In his book Think Again, Adam Grant talks about exploring concepts from a spherical perspective. That idea of looking at things from so many different angles as is possible in a spherical shape appeals to me.
In this second compilation episode on self-acceptance, I will be highlighting elements of interviews with seven different guests on the topic of self-acceptance. I’ll be weaving a thread between the episodes to help you understand different elements of self-acceptance and its relevance and application in your life.
The Elevator Pitch Video Exercise [01:15]
If you’re struggling with your self-image, you may find yourself avoiding video or photos. Rachel Tapscott takes us through an activity to create your first video and share it:
I’d call it the elevator pitch video exercise. It’s a few sentences and the first thing we do is say our name and a lot of people will skim over their name like it’s not very important. So the very first part of the exercise is say your name like you mean it with a full stop on the end. So instead of going, hi, my name is Rachel and I run That Camera Girl and I help business owners feel more confident on camera and you sound really nervous, not sure of yourself. Become sure of your name and what you do. And this can be like a thirty second video that you record. And once you get used to doing this, you can make an actual video with that information to put on your website or on your socials as an introduction video to you, which is the first video that I work with with a lot of my clients.
Defining and Telling Your Story [02:07]
The story you tell is related to how accepting you are of yourself and of your place in the world. This is reflected in the story that you tell of yourself. As Daralyse Lyons tells us:
I think sometimes it’s really wonderful to just make a start, you know, and then just kind of continue to practice that again and again and again. I think stepping outside our comfort zones is really important as part of growth as storyteller, and also part of just growth as we’re developing as humans.
But I think it depends on what someone has been through. If someone has been through a lot of external trauma, it might make a lot more sense for that person to just keep a journal for a while and start to really go inward, and really just express things to themselves. And for someone that has had those experiences, it might feel unsafe to share stories in a group setting. It might feel unsafe to try to get onto a stage and that’s going to be very different than someone who’s maybe they’ve had no problem, they kind of have been writing for a while and they’ve been talking about themselves, and constantly in their lifetime they’ve been met with affirmation. And so for them the perfect thing to do might be to look outside themselves and like, okay. well, what community writing group can I join? How do I step onto a stage because I’m afraid of public speaking but all the barriers are internal, and so how do I meet them?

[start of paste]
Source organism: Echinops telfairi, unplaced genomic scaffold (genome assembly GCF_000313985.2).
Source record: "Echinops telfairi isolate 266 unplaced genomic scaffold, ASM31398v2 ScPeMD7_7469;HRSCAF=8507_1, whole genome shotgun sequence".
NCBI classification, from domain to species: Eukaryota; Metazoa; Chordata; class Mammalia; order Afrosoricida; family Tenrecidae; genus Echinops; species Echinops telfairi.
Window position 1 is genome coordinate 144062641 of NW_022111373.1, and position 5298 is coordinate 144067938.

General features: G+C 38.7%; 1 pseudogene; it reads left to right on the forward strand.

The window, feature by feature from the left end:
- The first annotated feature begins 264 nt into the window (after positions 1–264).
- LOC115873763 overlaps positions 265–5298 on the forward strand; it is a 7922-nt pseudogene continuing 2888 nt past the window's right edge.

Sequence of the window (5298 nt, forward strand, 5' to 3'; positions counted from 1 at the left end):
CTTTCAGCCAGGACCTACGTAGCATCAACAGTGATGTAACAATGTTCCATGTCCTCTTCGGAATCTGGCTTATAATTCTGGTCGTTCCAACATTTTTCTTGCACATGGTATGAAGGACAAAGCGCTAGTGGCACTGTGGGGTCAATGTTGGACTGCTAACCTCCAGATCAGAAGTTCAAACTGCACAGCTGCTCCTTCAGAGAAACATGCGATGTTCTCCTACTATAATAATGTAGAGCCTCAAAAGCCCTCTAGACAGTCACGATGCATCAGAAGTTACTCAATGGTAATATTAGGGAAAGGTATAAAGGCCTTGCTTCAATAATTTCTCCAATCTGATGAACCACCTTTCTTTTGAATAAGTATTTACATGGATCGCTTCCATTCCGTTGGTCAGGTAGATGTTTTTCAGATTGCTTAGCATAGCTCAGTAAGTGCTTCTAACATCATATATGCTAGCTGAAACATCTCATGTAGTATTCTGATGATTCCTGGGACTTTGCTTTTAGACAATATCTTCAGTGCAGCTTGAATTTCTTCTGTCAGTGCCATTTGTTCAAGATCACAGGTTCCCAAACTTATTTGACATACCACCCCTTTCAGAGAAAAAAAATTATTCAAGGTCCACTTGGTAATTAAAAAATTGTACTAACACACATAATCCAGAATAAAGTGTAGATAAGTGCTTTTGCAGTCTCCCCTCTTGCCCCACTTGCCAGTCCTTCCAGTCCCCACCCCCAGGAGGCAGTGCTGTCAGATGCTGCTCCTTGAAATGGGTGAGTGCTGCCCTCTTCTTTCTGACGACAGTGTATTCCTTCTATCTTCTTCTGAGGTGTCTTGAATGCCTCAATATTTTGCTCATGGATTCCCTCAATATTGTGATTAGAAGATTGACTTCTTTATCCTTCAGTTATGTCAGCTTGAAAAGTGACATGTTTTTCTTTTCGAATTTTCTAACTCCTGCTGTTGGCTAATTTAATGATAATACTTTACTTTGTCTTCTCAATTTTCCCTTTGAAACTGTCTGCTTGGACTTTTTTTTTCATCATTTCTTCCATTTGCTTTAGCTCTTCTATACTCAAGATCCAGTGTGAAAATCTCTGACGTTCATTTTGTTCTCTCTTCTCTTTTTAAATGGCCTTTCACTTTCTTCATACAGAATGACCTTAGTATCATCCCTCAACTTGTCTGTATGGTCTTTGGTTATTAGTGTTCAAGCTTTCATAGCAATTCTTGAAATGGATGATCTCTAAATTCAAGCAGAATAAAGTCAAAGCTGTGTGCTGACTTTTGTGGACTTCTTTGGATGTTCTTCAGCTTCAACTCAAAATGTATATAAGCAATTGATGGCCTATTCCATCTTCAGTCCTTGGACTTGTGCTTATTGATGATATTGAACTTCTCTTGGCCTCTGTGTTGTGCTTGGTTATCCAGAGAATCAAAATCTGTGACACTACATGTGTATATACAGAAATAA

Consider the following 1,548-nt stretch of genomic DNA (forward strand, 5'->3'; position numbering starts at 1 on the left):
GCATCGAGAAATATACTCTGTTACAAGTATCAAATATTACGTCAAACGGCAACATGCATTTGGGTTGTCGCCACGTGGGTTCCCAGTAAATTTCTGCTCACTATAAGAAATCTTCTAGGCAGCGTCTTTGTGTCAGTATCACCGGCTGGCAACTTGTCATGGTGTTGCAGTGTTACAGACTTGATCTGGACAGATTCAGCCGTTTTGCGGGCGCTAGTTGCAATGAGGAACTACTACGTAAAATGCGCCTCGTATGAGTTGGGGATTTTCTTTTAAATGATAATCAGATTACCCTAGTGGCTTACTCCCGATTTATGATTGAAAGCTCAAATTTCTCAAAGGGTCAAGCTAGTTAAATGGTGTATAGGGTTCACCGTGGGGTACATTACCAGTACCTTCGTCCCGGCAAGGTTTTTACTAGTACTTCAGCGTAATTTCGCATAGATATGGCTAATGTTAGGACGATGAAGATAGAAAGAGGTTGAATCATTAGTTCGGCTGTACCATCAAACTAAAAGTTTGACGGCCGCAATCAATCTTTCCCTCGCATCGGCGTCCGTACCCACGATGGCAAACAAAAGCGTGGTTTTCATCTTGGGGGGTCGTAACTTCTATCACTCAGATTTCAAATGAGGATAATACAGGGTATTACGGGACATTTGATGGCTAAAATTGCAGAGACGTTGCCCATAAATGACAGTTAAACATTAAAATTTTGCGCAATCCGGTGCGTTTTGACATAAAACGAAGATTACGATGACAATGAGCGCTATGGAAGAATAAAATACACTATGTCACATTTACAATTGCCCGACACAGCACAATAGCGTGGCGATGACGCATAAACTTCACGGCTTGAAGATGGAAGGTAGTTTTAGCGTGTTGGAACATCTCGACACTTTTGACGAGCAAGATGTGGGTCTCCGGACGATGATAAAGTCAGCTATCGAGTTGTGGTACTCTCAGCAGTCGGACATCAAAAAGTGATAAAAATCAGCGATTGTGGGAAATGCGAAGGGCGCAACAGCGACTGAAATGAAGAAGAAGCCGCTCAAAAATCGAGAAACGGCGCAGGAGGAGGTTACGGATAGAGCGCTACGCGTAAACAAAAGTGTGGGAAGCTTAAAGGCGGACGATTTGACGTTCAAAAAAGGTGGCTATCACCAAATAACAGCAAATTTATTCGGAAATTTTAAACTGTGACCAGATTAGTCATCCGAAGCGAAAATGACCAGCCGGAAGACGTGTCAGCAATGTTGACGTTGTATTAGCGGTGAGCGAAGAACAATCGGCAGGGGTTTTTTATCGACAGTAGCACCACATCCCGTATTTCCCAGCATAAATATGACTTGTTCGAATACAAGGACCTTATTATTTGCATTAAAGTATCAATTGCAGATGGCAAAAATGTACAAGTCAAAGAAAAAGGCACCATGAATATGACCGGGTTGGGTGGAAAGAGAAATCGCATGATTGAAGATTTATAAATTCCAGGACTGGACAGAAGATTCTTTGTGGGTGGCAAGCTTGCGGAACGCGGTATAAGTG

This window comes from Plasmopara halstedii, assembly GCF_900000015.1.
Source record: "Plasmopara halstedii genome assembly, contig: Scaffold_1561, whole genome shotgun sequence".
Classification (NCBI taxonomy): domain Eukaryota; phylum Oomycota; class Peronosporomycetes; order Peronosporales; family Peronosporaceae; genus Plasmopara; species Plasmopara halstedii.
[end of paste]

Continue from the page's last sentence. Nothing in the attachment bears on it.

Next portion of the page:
Overcoming internal and external obstacles to climb Machu Picchu [03:50]
This is exactly what Michelle Kuei did, stepping outside her comfort zone, when she decided to face her fears and climb Machu Picchu.
So I decided in 2016, I’m going to be part of that conversation. I booked myself a ticket. I flew myself to Cusco, Peru, and I hiked through 26 miles of Inca trail with my two pink crutches to Machu Picchu. The highest point in Machu Picchu is at 14,000 feet above sea level. It’s all ascending; there’s a lot of stairs and you hike through the trail every day about eight to 10 hours. For most people, even that in itself is a lot. For me, you got to imagine going uphill and these are big stairs. So the height of the stairs, the stone is about the same length of my leg.
Gratitude for the Darkness [04:43]
She had to make her way out of the darkness of depression and then she decided to do something brave.
At some point, that aha moment is going to show up and you’re going to see how beautiful even the darkest hours of your life is. There’s so much beauty within that darkness.
Leaning on Community of Support [05:08]
Again, belonging comes up but Michelle discovered she had communities of support already. She needed to open herself up and accept that support.
This is a great opportunity to me, to really step out of my own comfort zone, my own fear, of stop shaming myself, show myself more love because I deserve it. I deserve this. And I think coming along, if I didn’t have all these people around me, who gave me the opportunity, who showed me and who led me the way, who were there to hold my hand and really support me along the way, I would never, ever have made it this far.
I’m getting really teary right now because the community, all these people in my life, friends, family, even the stranger who gave me a smile on the street, those are the people who make imprints in my life.